A Curious Binomial Sum Identity without Calculus of Finite Differences

Let $f$ be a polynomial of degree $m$ in $t$. The following curious identity holds for $n \geq m$,
\begin{align}
\binom{t}{n+1} \sum_{j = 0}^{n} (-1)^{j} \binom{n}{j} \frac{f(j)}{t – j} = (-1)^{n} \frac{f(t)}{n + 1}.
\end{align}
The proof follows by transforming it into the identity
\begin{align}
\sum_{j = 0}^{n} \sum_{k = j}^{n} (-1)^{k-j} \binom{k}{j} \binom{t}{k} f(j) = \sum_{k = 0}^{n} \binom{t}{k} (\Delta^{k} f)(0) = f(t),
\end{align}
where $\Delta^{k}$ is the $k^{\text{th}}$ forward difference operator. However, I’d like to prove the aforementioned identity directly, without recourse to the calculus of finite differences. Any hints are appreciated!

Thanks.

Solutions Collecting From Web of "A Curious Binomial Sum Identity without Calculus of Finite Differences"

This is just Lagrange interpolation for the values $0, 1, \dots, n$.

This means that after cancelling the denominators on the left you can easily check that the equality holds for $t=0, \dots, n$.

I just ran across this question after working on this answer, and realized that the same method could be used here.

Notice that your equation is equivalent to
$$
\sum_{j=0}^n(-1)^{n-j}\binom{n}{j}\frac{f(j)}{t-j}=\frac{n!f(t)}{t(t-1)(t-2)\dots(t-n)}
$$
As long as $f$ is a polynomial of degree $n$ or less, apply the Heaviside Method for Partial Fractions to the right hand side to get the left hand side.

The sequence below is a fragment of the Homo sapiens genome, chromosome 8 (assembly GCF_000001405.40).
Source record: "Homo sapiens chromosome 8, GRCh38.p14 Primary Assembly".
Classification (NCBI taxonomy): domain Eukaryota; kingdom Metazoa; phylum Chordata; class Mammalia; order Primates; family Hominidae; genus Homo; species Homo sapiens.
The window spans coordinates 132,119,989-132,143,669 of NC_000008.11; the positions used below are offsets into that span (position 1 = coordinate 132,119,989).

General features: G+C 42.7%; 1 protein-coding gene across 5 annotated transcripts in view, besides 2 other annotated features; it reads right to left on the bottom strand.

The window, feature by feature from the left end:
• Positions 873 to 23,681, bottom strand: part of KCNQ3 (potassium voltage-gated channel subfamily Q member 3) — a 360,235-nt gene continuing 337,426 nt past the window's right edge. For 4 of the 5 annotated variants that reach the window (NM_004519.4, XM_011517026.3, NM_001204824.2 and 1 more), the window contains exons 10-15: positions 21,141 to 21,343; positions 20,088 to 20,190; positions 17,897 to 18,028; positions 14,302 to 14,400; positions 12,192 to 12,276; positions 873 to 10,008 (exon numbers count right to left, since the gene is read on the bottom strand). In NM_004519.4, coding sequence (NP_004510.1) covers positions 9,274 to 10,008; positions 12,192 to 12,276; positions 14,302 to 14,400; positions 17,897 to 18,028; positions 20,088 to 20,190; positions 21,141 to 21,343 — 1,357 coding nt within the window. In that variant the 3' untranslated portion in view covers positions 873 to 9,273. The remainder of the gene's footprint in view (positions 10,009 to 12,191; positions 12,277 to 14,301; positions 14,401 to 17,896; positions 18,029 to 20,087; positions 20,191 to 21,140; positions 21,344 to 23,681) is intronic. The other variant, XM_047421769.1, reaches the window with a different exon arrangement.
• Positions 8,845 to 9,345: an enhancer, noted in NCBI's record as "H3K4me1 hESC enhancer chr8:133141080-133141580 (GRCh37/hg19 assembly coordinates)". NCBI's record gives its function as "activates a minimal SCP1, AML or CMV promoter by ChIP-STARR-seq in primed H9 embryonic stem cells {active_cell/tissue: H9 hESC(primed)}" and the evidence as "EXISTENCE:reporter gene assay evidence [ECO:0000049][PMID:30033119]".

That is, to compute the coefficient of $\frac1{t-j}$ on the left hand side, multiply both sides by $t-j$ and set $t=j$. The right hand side becomes
$$
\frac{n!f(j)}{j(j-1)(j-2)\dots1(-1)(-2)\dots(j-n)}=(-1)^{n-j}\binom{n}{j}f(j)
$$

This can also be done with complex variables. Observe that we have by
inspection that
$$\sum_{j=0}^n (-1)^j {n\choose j} \frac{f(j)}{t-j}
= (-1)^n \times n! \times
\sum_{k=0}^n \mathrm{Res}_{z=k}
\frac{f(z)}{t-z}\prod_{q=0}^n \frac{1}{z-q}.$$

This holds even if $f(t)$ vanishes at some positive integer in the
range.

Recall that the residues sum to zero, so the right is equal to
$$-(-1)^n \times n! \times
\sum_{k\in\{\infty,t\}} \mathrm{Res}_{z=k}
\frac{f(z)}{t-z}\prod_{q=0}^n \frac{1}{z-q}.$$

The residue at infinity of a function $h(z)$ is given by the formula
$$\mathrm{Res}_{z=\infty} h(z)
= \mathrm{Res}_{z=0}
\left[-\frac{1}{z^2} h\left(\frac{1}{z}\right)\right]$$

which in the present case yields
$$-\mathrm{Res}_{z=0} \frac{1}{z^2}
\frac{f(1/z)}{t-1/z}\prod_{q=0}^n \frac{1}{1/z-q}
\\ = -\mathrm{Res}_{z=0} \frac{z^{n+1}}{z^2}
\frac{f(1/z)}{t-1/z}\prod_{q=0}^n \frac{1}{1-qz}
\\ = -\mathrm{Res}_{z=0} z^n
\frac{f(1/z)}{zt-1}\prod_{q=0}^n \frac{1}{1-qz}.$$

Note however that $f(z)$ has degree $m$ and we require that $n\ge m$
which means $f(1/z) z^n$ has no pole at zero and hence the residue at
infinity is zero as well.

That leaves the residue at $z=t$ for a total contribution of
$$-(-1)^n \times n! \times (-1)\times f(t)\times
\prod_{q=0}^n \frac{1}{t-q}
= (-1)^n f(t) \times n! \prod_{q=0}^n \frac{1}{t-q}
\\ = (-1)^n f(t) \times n! \times
\frac{1}{(n+1)!} {t\choose n+1}^{-1}
\\ = (-1)^n \frac{f(t)}{n+1} {t\choose n+1}^{-1}$$
which was to be shown, QED.